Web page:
Once the yellow sands are reached, the route becomes more steep as it climbs a pretty well defined trail up to the final pitches to climber's right. I imagine this section would make a nice snow climb given the right conditions.
Nice views looking back at the route and the connecting ridge to the Matterhorn
Fellow Fourteener, Uncompahgre lurks beyond the Matterhorn...
Closer view at the Wetterhorn-Matterhorn Ridge
The next portion, which is class 2/3 is a bit confusing and there seems to be a couple different ways up, all traversing a bit to the climbers left as you ascend.
There are some well placed cairns you'd do well to follow. Take care here to make sure you can come down a safe route once you pick a line up and across to the top.
Once on top of these boulders, you'll see the notch, though looking at the route photos on here, I may have taken a different route up to get here as I don't recall seeing what others have shown in some of their shots. This is a shot looking back at the route right in frong of the wall which comes next. Some climbers are in the photo here for scale.
I got to the spot where a few climbers had fixed a rope to ascend the final portion above the previous flat area. The photo below shows the rope (purple) that was in place. I opted not to use the rope and after going down the ramp, climbed the rock directly heading to the top.
I found the rock pretty solid and footholds pretty straightforward to use, though I wouldn't try and speed climb this section and would be careful if doing it when wet or icy.
Rope is to the left in photo, climber above to the right for scale.
This class 3 section was pretty fun going up. Yes, there is some exposure, but I didn't find it too bad and the strong rock made it enjoyable.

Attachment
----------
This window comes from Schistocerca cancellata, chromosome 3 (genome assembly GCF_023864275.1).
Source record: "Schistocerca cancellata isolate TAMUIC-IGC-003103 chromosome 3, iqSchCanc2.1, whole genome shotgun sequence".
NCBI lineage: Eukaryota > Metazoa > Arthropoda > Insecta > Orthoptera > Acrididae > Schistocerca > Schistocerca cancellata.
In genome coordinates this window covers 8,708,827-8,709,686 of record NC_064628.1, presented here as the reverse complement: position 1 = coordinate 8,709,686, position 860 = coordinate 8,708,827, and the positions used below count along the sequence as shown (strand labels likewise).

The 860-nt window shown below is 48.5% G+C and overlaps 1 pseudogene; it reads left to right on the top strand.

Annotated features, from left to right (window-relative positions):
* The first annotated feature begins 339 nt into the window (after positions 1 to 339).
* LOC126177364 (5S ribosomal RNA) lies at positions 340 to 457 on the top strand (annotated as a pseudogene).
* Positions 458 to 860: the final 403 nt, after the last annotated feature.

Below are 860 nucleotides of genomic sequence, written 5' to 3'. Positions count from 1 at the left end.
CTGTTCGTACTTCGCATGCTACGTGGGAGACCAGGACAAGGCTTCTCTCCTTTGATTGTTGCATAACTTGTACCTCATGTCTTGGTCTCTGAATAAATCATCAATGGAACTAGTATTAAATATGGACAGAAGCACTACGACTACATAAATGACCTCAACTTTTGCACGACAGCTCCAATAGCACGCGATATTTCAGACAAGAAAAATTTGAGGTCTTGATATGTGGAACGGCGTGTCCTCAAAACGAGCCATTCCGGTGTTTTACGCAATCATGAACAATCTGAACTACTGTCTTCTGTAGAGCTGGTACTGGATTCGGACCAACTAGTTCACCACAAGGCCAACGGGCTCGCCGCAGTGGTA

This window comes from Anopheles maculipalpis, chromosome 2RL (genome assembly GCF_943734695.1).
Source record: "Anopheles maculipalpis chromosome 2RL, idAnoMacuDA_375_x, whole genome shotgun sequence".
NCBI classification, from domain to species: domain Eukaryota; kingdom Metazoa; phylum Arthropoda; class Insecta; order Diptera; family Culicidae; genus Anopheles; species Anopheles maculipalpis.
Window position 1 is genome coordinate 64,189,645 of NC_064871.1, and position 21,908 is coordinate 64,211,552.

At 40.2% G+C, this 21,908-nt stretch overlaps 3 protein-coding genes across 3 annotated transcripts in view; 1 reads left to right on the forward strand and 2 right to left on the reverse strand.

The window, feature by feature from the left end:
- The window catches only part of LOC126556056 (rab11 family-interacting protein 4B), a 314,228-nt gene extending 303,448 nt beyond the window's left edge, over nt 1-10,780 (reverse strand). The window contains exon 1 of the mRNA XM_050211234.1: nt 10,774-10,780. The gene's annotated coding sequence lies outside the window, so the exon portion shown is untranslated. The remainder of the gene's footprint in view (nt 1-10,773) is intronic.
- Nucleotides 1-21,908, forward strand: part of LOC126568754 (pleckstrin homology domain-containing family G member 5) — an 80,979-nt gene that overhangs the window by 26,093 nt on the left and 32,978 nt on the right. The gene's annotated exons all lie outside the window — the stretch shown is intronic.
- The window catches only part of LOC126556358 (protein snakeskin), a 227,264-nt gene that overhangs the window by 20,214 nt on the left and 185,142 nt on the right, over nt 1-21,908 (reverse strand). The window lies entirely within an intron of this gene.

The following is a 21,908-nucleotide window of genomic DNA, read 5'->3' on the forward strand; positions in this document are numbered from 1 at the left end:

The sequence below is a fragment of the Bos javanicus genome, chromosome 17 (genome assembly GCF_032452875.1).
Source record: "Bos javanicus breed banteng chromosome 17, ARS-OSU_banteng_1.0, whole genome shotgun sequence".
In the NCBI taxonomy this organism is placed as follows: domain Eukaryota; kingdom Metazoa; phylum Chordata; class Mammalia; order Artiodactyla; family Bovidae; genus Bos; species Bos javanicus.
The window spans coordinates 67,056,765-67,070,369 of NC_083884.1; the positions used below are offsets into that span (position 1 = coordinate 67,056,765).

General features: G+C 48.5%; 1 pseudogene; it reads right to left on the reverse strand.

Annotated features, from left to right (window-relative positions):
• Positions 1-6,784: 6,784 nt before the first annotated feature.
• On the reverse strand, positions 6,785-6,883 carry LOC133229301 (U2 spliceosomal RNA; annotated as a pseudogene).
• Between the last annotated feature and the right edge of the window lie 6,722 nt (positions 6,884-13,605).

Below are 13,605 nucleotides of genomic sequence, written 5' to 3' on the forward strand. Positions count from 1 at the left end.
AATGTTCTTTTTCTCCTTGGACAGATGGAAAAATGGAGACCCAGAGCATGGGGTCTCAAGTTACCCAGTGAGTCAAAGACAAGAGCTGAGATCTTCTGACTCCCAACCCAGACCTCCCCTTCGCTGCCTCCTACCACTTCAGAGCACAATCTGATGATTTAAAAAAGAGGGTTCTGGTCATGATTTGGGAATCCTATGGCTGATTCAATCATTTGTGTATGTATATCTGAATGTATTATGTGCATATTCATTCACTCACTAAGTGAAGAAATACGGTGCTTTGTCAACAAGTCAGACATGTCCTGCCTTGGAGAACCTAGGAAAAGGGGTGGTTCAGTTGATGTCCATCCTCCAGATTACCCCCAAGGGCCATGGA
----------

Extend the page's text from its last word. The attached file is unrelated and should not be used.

There is some very exposed near-vertical rock right at the end and to the sides of this section, but avoidable on the route proper. Make sure you exit at the right spot and stay in a straight line here heading up and try and remember your exit point as you reach the top.
It will help ensure you hit the cairn and descend the correct area for safety reasons. You don't want to head down too far to the right coming off the summit. Also be careful not to dislodge any rocks on climbers below you.
This last pitch went pretty quickly and soon, I was on the summit!! Finally!!! This mountain has a great dramatic finish to the top.
Climbing this last portion felt a bit like the Homestretch on Longs, where you really feel you "reach" the summit in comparison to a walk up where you're just walking over to the high point. This might have been a bit steeper than the Homestretch though.
The summit is pretty small but visually packed with wonderful views of the San Juans in all directions.
Uncompahgre and the Matterhorn dominate the view to the east
A lone climber tops out below (to the right in the photo).
I met some good folks on this climb and made for good company and conversation heading up.
Wetterhorn was worth the wait and I look forward to when I can come out again soon!
A lone bighorn sheep was also making itself known lower down as it was literally running up and down the hill, seemingly posing for a photo. So, I obliged and snapped a few. This sheep was a ham, as you can see in its pose.
Thumbnails for uploaded photos (click to open slideshow):